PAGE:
“So, when are you going to have kids?”
Not wanting kids yet, it’s a question I get a lot, as anyone who’s been married, but is currently childless probably does. It shouldn’t catch me off guard, but it usually does. It’s not a question I would ever think to ask someone – because it’s really none of my business – but I know it’s a well-meaning question.
“I don’t know. It’s not the right time,” is my usual response as my heart starts to race and I try to quickly change the subject.
“Oh, ok,” is how they answer with a disappointed look on their face. They don’t want me to see it, but I do. (I’ve also gotten the “Well, you’re not getting any younger” to which I have mental flashes of punching them in the face, but that’s a different story).
I want to tell them the truth, but I just don’t think they’ll really understand.
I always thought I would have a child. Someday far, far in the future. It was just something that I took for granted was going to happen. But now that the future is here, my outlook on life has changed.
The truth is: I love my life too much to have a kid. I love my career. I love the money that I make. I love my creative and community projects. I love to sleep. I love coming home after work and reading a new book or learning something new. I love traveling and hanging out with my husband. I love hanging out with my nieces and nephews – and then giving them back their parents.
Children require so much of your time and attention. They require giving them so much of you. Being a parent is one of the hardest jobs you could ever have – and I admire those who choose that path. I see the love, time and energy the parents in my life give to their kids. The love and sacrifice my parents gave to me.
Some people know they are meant to be parents. I wasn’t.
I think about having a kid, putting myself in the situations parents find themselves in, and I just can’t make myself feel happy or excited about it. I get tired just thinking about all the things parents have to do for their children. I get annoyed thinking about all the things I would have to give up, the sacrifices I would have to make.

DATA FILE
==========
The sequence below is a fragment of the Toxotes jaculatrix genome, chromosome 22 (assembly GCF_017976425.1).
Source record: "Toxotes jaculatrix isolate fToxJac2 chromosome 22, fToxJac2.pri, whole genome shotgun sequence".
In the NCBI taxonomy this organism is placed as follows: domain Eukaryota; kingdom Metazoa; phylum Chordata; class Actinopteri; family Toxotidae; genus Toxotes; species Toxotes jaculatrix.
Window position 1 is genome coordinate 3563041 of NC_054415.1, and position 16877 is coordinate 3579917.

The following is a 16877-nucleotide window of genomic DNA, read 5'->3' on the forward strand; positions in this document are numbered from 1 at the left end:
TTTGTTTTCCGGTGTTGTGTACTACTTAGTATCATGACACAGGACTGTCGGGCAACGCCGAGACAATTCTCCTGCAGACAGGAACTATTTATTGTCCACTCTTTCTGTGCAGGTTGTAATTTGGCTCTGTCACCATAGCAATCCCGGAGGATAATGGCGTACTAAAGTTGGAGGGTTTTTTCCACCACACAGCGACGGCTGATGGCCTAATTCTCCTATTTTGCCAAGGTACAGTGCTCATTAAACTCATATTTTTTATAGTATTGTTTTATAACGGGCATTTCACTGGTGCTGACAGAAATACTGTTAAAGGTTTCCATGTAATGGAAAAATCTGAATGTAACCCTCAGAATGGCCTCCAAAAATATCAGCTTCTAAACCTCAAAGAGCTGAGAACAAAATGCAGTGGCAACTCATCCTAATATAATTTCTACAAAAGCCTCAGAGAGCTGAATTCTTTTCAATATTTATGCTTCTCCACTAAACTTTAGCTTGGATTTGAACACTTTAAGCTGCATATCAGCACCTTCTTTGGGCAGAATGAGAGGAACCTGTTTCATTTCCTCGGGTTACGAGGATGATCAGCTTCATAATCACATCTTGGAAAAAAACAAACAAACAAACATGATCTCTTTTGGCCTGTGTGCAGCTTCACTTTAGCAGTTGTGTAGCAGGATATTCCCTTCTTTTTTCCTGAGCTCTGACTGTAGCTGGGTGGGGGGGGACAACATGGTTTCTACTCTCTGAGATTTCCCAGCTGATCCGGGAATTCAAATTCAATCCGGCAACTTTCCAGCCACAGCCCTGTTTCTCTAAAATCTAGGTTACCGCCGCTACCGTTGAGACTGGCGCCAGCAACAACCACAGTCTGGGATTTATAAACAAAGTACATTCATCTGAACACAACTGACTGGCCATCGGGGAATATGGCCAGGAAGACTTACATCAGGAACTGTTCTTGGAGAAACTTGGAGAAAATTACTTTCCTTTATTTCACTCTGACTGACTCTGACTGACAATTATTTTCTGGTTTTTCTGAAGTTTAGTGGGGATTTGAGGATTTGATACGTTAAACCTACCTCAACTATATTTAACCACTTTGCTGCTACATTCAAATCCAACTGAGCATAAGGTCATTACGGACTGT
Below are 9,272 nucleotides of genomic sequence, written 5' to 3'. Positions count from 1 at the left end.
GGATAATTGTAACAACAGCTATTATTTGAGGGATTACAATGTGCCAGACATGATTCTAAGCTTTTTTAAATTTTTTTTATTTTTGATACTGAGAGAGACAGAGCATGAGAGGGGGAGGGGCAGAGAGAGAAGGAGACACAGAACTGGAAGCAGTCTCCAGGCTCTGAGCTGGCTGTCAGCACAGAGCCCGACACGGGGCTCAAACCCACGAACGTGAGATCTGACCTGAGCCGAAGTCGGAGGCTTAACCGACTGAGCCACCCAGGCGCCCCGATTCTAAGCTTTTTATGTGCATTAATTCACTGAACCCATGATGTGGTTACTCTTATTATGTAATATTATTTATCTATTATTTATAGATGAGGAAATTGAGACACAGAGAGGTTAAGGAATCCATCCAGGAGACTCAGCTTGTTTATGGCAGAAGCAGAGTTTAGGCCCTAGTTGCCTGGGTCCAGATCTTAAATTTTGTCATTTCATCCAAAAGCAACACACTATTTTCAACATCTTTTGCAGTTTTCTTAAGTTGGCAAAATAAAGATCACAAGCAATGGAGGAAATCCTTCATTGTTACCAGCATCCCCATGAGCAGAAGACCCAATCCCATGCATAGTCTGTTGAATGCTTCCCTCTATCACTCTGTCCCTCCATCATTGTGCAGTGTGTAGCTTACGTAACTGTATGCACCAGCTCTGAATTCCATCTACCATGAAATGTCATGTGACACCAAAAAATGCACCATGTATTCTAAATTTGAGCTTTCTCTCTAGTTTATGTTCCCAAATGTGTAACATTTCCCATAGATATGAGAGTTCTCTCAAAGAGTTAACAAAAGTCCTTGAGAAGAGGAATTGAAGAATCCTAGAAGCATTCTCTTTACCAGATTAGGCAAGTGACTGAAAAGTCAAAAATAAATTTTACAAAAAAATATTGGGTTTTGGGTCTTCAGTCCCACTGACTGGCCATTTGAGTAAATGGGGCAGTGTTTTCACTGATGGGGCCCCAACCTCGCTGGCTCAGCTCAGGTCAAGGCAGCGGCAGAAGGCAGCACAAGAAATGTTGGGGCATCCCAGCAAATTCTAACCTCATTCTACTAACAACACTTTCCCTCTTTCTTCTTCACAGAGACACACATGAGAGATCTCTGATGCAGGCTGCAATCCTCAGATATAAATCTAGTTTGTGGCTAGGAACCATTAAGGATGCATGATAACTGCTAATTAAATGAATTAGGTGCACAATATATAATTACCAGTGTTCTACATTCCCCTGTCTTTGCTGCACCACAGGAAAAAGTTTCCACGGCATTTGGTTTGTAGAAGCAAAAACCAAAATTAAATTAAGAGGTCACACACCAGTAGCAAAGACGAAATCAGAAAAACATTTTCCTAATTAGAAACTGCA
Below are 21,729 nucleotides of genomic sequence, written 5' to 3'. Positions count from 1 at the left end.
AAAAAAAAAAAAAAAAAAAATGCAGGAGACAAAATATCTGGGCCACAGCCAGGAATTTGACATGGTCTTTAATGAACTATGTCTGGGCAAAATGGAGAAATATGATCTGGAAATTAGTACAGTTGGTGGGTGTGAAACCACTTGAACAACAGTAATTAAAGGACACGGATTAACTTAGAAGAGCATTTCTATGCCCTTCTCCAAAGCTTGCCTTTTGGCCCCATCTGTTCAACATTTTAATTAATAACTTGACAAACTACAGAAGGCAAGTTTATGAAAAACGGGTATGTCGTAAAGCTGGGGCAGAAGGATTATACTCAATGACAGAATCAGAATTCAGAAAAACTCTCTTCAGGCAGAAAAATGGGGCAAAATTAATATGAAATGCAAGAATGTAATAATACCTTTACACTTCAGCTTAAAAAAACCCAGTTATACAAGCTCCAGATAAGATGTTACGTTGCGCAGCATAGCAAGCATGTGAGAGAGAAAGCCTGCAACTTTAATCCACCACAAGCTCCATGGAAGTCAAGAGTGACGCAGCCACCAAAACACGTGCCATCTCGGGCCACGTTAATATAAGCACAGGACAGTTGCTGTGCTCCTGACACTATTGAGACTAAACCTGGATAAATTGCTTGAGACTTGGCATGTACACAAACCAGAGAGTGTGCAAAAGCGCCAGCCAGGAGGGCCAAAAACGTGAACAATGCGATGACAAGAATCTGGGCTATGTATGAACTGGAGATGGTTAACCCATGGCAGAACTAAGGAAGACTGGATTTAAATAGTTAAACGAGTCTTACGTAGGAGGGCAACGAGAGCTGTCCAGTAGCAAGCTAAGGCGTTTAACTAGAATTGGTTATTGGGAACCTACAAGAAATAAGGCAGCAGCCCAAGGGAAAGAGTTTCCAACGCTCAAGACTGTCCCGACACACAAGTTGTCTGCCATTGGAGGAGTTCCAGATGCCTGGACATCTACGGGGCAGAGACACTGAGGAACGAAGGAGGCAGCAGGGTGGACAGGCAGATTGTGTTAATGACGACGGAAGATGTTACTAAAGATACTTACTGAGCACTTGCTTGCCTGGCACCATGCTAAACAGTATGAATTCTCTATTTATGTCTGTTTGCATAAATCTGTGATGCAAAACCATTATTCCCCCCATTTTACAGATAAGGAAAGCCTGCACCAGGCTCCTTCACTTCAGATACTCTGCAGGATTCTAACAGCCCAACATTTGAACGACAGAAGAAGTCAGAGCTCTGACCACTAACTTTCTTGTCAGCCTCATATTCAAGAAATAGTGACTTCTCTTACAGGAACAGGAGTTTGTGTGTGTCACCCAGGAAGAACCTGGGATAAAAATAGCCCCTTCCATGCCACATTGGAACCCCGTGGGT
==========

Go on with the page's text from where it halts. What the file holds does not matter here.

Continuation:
It’s not that I don’t think I can do it. It’s that I don’t want to. It’s something you have to really, really want because it changes your whole life. And I don’t want my life to change. I’m not done creating the me I want to be.
I often think about what I’m giving up by not having them. The special family memories. Someone to take care of you when you get older. The love parents talk about having for their children that they’d never give up. Sometimes I see a baby and think “aww, I want one.” And then they start to scream, and I quickly say “Never mind.”
I also think that I may regret not having them, but that still doesn’t seem to be a good enough reason to do it. Children deserve more. They deserve to be truly wanted.
With the exception of my husband, I still can’t seem to bring myself to admit this to my friends and family. It’s partly that I don’t want to disappoint them, to see the sadness on their faces when they realize there probably won’t be a baby at Christmas or birthday parties to plan or soccer games to attend. And maybe one day I’ll change my mind and the disappointment they felt was all for nothing (never say never!).
But mostly, I just don’t want to be judged for loving myself, my life, more than wanting a child.